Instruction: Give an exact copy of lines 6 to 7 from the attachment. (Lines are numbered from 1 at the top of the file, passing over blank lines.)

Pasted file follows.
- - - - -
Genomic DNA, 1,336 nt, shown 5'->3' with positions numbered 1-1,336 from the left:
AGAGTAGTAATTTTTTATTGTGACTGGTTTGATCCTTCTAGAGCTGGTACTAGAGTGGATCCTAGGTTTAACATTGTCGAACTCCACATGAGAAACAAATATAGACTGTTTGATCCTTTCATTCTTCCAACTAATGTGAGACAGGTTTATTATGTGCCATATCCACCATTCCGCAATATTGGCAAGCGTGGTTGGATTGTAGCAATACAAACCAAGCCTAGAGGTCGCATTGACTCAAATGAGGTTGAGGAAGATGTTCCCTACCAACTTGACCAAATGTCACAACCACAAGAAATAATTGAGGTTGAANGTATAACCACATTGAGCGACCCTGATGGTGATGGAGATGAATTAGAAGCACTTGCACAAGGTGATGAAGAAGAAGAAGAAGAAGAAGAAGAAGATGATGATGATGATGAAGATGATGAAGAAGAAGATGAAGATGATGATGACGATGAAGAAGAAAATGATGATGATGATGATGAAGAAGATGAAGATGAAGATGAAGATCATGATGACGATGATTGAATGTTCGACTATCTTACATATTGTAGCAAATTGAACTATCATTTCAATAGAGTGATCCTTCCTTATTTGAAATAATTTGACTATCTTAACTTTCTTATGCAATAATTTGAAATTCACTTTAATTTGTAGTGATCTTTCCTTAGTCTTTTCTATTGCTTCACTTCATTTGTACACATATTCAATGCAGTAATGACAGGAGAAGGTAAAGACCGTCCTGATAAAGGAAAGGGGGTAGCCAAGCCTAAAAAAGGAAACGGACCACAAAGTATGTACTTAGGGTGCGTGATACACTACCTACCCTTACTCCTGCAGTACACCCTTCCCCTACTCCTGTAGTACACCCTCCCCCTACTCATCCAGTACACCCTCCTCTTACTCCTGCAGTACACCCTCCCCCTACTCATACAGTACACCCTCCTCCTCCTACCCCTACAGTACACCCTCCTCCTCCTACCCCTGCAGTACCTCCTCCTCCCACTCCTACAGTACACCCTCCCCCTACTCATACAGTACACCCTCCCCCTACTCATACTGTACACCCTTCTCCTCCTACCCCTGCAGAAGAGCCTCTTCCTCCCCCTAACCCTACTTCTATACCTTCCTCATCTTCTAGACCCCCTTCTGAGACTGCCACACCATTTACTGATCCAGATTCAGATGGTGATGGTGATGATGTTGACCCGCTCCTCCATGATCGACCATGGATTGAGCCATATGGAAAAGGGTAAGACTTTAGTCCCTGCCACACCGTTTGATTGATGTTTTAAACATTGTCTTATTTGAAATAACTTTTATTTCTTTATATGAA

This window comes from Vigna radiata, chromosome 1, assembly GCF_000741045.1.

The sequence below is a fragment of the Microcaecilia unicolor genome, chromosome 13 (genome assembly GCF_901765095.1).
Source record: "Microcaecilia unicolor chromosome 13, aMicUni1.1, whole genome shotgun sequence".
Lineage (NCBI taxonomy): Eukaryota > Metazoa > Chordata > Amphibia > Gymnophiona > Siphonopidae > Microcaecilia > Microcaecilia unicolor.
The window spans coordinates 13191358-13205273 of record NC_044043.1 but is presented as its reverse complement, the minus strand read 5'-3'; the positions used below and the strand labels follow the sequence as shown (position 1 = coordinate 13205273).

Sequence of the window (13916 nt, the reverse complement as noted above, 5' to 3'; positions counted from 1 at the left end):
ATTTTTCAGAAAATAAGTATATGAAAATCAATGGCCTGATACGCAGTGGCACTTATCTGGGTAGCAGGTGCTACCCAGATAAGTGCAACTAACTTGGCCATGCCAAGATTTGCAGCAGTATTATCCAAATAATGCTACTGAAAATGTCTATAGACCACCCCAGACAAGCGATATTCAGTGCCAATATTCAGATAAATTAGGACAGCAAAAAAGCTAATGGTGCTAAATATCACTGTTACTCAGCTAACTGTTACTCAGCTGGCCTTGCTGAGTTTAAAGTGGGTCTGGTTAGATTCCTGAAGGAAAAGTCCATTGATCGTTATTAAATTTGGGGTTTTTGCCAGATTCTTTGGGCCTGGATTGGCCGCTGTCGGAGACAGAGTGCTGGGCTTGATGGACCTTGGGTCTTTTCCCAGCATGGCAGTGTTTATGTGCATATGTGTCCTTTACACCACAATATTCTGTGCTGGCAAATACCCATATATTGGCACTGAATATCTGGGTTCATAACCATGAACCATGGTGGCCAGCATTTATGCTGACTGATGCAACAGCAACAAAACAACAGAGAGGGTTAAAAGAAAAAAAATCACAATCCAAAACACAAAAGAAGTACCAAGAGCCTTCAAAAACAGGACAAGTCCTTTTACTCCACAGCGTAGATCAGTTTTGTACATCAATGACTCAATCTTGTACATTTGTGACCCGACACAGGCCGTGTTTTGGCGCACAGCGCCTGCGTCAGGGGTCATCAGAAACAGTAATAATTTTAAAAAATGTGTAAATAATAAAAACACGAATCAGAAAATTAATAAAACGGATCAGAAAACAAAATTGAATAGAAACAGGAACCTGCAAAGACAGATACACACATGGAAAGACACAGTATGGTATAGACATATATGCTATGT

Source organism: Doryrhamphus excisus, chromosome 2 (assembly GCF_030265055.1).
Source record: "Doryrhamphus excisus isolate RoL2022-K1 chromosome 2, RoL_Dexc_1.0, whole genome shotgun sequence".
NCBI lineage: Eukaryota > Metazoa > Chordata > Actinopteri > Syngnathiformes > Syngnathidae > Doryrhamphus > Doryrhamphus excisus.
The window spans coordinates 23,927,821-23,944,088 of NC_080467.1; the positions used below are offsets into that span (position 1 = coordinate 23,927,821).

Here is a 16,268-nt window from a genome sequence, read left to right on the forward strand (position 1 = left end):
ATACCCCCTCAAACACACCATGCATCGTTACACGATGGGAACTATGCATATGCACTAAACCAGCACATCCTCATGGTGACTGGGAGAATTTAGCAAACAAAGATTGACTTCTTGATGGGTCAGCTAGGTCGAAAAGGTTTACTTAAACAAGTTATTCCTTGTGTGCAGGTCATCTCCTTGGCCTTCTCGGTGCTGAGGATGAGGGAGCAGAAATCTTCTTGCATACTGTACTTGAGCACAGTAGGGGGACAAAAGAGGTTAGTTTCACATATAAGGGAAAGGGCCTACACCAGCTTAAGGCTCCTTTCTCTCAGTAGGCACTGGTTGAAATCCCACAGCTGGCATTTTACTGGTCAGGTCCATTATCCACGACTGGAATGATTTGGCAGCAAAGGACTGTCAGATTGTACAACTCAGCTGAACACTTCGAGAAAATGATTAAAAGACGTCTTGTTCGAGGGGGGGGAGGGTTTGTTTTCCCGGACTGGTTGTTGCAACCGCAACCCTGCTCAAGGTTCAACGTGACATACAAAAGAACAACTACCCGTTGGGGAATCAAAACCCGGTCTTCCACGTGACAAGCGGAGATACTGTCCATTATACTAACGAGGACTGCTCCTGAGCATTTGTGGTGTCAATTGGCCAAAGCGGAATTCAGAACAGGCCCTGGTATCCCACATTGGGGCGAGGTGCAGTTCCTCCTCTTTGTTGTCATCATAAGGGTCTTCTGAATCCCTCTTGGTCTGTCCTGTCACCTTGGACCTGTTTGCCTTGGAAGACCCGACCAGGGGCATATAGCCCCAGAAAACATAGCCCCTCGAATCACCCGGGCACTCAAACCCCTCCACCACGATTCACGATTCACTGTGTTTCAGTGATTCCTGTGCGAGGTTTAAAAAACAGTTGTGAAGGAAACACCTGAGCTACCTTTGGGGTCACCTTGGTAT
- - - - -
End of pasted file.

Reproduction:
Lineage (NCBI taxonomy): Eukaryota > Metazoa > Chordata > Amphibia > Gymnophiona > Siphonopidae > Microcaecilia > Microcaecilia unicolor.
The window spans coordinates 13191358-13205273 of record NC_044043.1 but is presented as its reverse complement, the minus strand read 5'-3'; the positions used below and the strand labels follow the sequence as shown (position 1 = coordinate 13205273).